Title of ArticleDeveloping person-centred care through the use of autobiography
Type of ArticleOriginal Practice Development and Research
Author/sDiana Jefferies, Debbie Horsfall
ReferenceVolume 3, Issue 1, Article 4
Date of PublicationMay 2013
Keywordsautobiography, patient voice, person-centred care, puerperal psychosis, reflection, textual analysis

Background: Postnatal psychosis is a serious psychiatric emergency that can have tragic consequences for the mother and child if the symptoms are not recognised early. An autobiographical account of this condition gives clinicians and researchers a unique opportunity to explore how a patient may view their episode of postnatal psychosis, and how when this account is interpreted through a biomedical lens, new person-centred treatment possibilities can be developed.

Aim: This paper aims to demonstrate how to understand a woman’s lived experience of postnatal psychosis by examining an autobiographical account of the condition, found in The Book of Margery Kempe.

Research design: A qualitative research design based on a textual analysis approach was used.

Methods: The text was read against the domains of the common-sense model of illness (identity, cause, consequence, control-treatment, control-personal, coherence and emotional representation). Specific extracts were categorised into each domain and read closely to determine how a patient’s account of their illness can be interpreted usefully for healthcare plans.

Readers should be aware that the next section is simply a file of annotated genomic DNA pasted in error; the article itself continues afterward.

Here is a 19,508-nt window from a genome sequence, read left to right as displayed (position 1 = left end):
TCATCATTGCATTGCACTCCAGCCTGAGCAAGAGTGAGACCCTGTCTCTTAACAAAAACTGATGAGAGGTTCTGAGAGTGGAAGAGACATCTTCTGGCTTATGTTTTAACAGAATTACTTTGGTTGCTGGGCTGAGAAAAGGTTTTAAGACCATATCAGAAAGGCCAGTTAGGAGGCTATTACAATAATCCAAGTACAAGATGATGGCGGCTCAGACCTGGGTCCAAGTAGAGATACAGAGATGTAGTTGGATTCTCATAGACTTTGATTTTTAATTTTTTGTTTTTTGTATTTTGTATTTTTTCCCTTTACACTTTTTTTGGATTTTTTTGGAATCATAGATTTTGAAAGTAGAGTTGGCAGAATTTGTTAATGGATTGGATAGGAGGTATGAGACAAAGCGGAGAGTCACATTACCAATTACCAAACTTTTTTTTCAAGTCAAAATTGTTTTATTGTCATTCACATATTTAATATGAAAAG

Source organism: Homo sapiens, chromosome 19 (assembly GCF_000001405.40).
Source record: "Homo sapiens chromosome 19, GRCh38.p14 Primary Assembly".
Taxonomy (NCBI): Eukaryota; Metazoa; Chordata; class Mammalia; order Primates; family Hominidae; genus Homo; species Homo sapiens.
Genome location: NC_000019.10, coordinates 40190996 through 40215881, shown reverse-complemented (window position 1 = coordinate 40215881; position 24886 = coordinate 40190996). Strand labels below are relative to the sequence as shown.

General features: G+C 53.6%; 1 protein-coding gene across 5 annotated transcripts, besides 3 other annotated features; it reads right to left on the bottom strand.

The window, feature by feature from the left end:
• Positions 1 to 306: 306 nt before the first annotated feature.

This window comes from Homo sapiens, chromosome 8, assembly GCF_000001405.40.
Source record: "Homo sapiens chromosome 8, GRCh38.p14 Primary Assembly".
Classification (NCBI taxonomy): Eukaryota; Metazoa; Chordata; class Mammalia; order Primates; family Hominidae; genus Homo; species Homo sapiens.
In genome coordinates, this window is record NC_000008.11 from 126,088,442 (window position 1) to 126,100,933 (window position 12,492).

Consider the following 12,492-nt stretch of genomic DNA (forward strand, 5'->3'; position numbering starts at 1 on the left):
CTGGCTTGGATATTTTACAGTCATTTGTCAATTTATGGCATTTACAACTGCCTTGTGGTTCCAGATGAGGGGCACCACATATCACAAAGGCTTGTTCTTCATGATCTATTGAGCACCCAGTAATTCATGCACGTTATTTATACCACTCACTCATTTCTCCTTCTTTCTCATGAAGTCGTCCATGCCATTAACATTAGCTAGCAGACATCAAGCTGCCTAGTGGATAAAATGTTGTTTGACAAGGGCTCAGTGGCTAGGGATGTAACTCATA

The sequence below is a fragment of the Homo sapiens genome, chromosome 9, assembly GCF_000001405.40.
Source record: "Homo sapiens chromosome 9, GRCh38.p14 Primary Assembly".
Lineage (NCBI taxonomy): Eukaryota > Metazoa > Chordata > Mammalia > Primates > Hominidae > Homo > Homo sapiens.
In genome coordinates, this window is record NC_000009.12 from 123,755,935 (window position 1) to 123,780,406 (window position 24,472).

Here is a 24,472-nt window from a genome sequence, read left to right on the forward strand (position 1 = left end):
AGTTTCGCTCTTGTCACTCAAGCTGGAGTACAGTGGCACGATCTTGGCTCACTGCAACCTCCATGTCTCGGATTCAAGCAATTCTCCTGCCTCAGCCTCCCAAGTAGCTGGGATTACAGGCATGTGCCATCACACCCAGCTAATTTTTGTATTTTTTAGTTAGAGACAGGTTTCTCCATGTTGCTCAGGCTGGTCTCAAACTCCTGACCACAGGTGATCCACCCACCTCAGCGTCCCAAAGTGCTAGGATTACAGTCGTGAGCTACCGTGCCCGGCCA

Results: The autobiographical account of postnatal psychosis gives fresh insights into how patients reconstruct the condition from memory and what meaning they may attribute to the cause, progression, treatment and outcome of the illness.

Conclusions and implications for practice:

  • Autobiographical accounts of a patient’s lived experience of illness can be powerful educational tools that healthcare professionals can use to develop a person-centred approach to treatment
  • Autobiography demonstrates how not listening to a patient can have a devastating effect on the treatment a patient receives
  • If researchers and clinicians come to understand how the patient makes meaning of their illness, treatment and care plans can take a more individualised and person-centred approach that could promote positive health outcomes and greater patient satisfaction

This article by Diana Jefferies, Debbie Horsfall is licensed under a Creative Commons Attribution Non-Commercial 3.0 License.

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